‘Intercepting easily distracted audiences’ is a key tourism marketing strategy: Expedia global VP

Intercepting easily distracted audiences is an opportunity that marketers should be taking advantage of, the Expedia global senior VP of the media team has told a room of marketers.

Dance and Tratt speaking at Mumbrella’s Travel Marketing Summit

Noah Tratt said travel marketers should not make assumptions about the intentions of their target market based on their content habits as it will create lost opportunities.

“There is a huge segment of the travel planning audience that is easily distracted and influenced,” he said.

“We had multiple sessions where people would chose something like a Niagara Falls, and would end up doing a bunch of research on Niagara Falls and then booking a trip to Mexico.

“There is an opportunity when we make assumptions about what our audiences are searching for, we might miss out on a huge opportunity to influence people who wouldn’t have even been in our considering in targeting but are worth talking to and worth our reach.”

Speaking with Tratt on the ‘Discover your Aloha’ campaign at Mumbrella’s Travel Marketing Summit, Leslie Dance, VP of marketing and product development at Hawai’i Tourism Authority, said one of the reasons the campaign was so successful was because it had a brand centric message.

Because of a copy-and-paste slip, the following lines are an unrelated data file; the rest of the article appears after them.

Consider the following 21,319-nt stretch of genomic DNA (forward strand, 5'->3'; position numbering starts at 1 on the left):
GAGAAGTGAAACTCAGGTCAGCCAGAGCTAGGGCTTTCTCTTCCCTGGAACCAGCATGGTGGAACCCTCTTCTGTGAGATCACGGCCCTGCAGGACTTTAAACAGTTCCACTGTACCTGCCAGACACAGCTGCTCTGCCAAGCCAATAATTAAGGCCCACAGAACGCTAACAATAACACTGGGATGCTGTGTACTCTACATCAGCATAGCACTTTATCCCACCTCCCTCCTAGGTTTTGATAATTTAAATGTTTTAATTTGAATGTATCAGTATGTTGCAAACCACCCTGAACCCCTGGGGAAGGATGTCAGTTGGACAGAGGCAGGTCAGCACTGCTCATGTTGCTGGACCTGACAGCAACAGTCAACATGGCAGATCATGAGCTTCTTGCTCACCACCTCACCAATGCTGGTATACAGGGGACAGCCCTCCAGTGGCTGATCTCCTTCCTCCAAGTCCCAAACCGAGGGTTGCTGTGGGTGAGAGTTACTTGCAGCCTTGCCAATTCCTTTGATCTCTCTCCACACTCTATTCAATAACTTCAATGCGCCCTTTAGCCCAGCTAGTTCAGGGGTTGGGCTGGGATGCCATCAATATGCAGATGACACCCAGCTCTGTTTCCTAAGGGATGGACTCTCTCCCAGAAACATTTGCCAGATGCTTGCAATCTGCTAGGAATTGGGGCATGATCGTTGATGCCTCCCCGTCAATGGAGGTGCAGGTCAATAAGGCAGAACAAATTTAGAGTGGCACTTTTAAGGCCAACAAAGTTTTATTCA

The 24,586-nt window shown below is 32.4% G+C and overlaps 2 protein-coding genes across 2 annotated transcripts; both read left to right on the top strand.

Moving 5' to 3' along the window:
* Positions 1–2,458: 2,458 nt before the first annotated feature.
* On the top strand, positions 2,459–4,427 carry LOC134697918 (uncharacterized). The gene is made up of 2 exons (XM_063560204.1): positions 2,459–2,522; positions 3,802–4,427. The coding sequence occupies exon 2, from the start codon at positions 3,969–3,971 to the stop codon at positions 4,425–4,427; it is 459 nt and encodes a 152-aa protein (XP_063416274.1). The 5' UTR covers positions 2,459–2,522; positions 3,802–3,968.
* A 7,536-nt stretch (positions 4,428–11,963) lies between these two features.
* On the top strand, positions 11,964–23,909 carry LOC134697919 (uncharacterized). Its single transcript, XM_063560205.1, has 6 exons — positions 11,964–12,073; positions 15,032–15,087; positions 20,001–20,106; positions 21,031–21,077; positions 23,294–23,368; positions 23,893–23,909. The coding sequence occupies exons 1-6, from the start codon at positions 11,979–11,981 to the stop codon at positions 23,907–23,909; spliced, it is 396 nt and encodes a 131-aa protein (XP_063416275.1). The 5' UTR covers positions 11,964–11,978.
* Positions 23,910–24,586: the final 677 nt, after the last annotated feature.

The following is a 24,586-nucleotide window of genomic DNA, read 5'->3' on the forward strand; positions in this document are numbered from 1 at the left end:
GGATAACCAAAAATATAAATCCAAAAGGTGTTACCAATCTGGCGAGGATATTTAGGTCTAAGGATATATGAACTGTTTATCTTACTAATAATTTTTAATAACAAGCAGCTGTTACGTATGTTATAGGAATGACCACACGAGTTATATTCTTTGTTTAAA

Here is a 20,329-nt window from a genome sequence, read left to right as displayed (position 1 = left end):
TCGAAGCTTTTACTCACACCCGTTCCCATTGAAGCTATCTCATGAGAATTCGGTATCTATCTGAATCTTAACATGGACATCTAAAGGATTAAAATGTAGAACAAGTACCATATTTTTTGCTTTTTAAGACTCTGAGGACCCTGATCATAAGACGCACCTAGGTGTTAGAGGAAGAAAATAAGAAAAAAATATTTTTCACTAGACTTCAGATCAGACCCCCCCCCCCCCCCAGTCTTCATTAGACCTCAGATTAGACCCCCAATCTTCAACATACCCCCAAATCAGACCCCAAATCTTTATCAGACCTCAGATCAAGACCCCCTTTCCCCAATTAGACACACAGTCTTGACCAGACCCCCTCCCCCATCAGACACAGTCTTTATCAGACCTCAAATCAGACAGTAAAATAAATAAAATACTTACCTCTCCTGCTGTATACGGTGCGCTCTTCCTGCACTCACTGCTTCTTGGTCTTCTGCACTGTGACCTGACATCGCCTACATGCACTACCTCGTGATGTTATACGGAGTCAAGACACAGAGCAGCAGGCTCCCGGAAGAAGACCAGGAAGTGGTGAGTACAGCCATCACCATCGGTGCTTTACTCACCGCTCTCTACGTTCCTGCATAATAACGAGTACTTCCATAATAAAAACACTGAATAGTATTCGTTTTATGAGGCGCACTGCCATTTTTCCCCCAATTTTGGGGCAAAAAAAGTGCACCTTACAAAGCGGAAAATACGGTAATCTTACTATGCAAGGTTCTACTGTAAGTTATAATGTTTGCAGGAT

“It starts with the high level brand message and then it works it way all the way down to conversion, all in one thing. That’s like the marketer’s dream because that coupled with real time data we’re allowed to get and be able to fix and move things around if need be,” she said.

With travel a hugely competitive industry, marketers should see their competition as a new marketing competition, Tratt said.

“You have your competitive set and you have programs that work for you, but if you’re a beach destination for example you’re probably paying a tonne to target beach destination searchers, that’s a targeting parameter which can tend to be fairly competitive,” he said.

“I would look at it as a marketing opportunity, what other segments could you target that might be less competitive.”

Reflecting on the ‘Aloha Hawaii Campaign’ which used facial recognition and personalised marketing, Dance said companies should be authentic and focus on what makes specific destinations unique.

“What’s your special snowflake or in this case special starfish?

“It’s not just the food and wine either we have to think about what’s inspiring and authentic to our brand. Don’t be afraid to get specific and go back to your roots. Dig into your history, your masterpieces, your people, your services and your offerings,” Dance said during the session.

Tratt concurred, offering additional advice to marketers ensuring necessary conversations are had from the very beginning.

“You have to get things right upfront and have those hard conversations and make those trade off’s upfront.”


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